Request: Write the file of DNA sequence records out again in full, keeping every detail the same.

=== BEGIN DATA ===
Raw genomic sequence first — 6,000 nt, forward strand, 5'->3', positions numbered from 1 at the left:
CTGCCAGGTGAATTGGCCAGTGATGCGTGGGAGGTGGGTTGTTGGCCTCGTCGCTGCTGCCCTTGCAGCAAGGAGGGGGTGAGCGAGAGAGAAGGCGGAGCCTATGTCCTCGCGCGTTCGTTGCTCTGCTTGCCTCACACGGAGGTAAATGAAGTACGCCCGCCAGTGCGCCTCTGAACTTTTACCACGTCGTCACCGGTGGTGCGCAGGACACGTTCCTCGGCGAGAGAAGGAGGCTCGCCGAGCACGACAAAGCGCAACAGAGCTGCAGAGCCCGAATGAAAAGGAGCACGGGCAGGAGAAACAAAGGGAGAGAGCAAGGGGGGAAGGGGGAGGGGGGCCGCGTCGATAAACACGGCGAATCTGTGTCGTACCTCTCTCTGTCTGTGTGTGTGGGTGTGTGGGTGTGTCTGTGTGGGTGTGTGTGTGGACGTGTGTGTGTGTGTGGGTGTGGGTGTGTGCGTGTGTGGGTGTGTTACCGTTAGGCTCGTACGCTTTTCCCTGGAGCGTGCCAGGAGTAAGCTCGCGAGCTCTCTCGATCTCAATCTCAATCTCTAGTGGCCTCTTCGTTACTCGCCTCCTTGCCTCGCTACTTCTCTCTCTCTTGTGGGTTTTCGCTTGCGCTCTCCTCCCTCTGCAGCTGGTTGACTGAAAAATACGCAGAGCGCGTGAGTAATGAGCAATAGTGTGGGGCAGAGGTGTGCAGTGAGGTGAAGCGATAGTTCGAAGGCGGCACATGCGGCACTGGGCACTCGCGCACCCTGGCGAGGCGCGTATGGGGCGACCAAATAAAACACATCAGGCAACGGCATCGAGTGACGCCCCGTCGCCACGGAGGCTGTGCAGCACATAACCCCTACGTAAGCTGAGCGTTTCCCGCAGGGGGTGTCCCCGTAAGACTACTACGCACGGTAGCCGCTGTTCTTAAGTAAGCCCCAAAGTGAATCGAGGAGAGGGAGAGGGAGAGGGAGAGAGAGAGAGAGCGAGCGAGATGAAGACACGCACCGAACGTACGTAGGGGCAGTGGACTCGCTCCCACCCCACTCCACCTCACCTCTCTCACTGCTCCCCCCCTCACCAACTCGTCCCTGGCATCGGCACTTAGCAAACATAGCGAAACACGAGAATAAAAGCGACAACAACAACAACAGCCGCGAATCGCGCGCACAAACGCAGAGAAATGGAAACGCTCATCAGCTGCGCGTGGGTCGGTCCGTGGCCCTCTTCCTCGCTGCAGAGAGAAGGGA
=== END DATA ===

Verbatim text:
Raw genomic sequence first — 6,000 nt, forward strand, 5'->3', positions numbered from 1 at the left:
CTGCCAGGTGAATTGGCCAGTGATGCGTGGGAGGTGGGTTGTTGGCCTCGTCGCTGCTGCCCTTGCAGCAAGGAGGGGGTGAGCGAGAGAGAAGGCGGAGCCTATGTCCTCGCGCGTTCGTTGCTCTGCTTGCCTCACACGGAGGTAAATGAAGTACGCCCGCCAGTGCGCCTCTGAACTTTTACCACGTCGTCACCGGTGGTGCGCAGGACACGTTCCTCGGCGAGAGAAGGAGGCTCGCCGAGCACGACAAAGCGCAACAGAGCTGCAGAGCCCGAATGAAAAGGAGCACGGGCAGGAGAAACAAAGGGAGAGAGCAAGGGGGGAAGGGGGAGGGGGGCCGCGTCGATAAACACGGCGAATCTGTGTCGTACCTCTCTCTGTCTGTGTGTGTGGGTGTGTGGGTGTGTCTGTGTGGGTGTGTGTGTGGACGTGTGTGTGTGTGTGGGTGTGGGTGTGTGCGTGTGTGGGTGTGTTACCGTTAGGCTCGTACGCTTTTCCCTGGAGCGTGCCAGGAGTAAGCTCGCGAGCTCTCTCGATCTCAATCTCAATCTCTAGTGGCCTCTTCGTTACTCGCCTCCTTGCCTCGCTACTTCTCTCTCTCTTGTGGGTTTTCGCTTGCGCTCTCCTCCCTCTGCAGCTGGTTGACTGAAAAATACGCAGAGCGCGTGAGTAATGAGCAATAGTGTGGGGCAGAGGTGTGCAGTGAGGTGAAGCGATAGTTCGAAGGCGGCACATGCGGCACTGGGCACTCGCGCACCCTGGCGAGGCGCGTATGGGGCGACCAAATAAAACACATCAGGCAACGGCATCGAGTGACGCCCCGTCGCCACGGAGGCTGTGCAGCACATAACCCCTACGTAAGCTGAGCGTTTCCCGCAGGGGGTGTCCCCGTAAGACTACTACGCACGGTAGCCGCTGTTCTTAAGTAAGCCCCAAAGTGAATCGAGGAGAGGGAGAGGGAGAGGGAGAGAGAGAGAGAGCGAGCGAGATGAAGACACGCACCGAACGTACGTAGGGGCAGTGGACTCGCTCCCACCCCACTCCACCTCACCTCTCTCACTGCTCCCCCCCTCACCAACTCGTCCCTGGCATCGGCACTTAGCAAACATAGCGAAACACGAGAATAAAAGCGACAACAACAACAACAGCCGCGAATCGCGCGCACAAACGCAGAGAAATGGAAACGCTCATCAGCTGCGCGTGGGTCGGTCCGTGGCCCTCTTCCTCGCTGCAGAGAGAAGGGA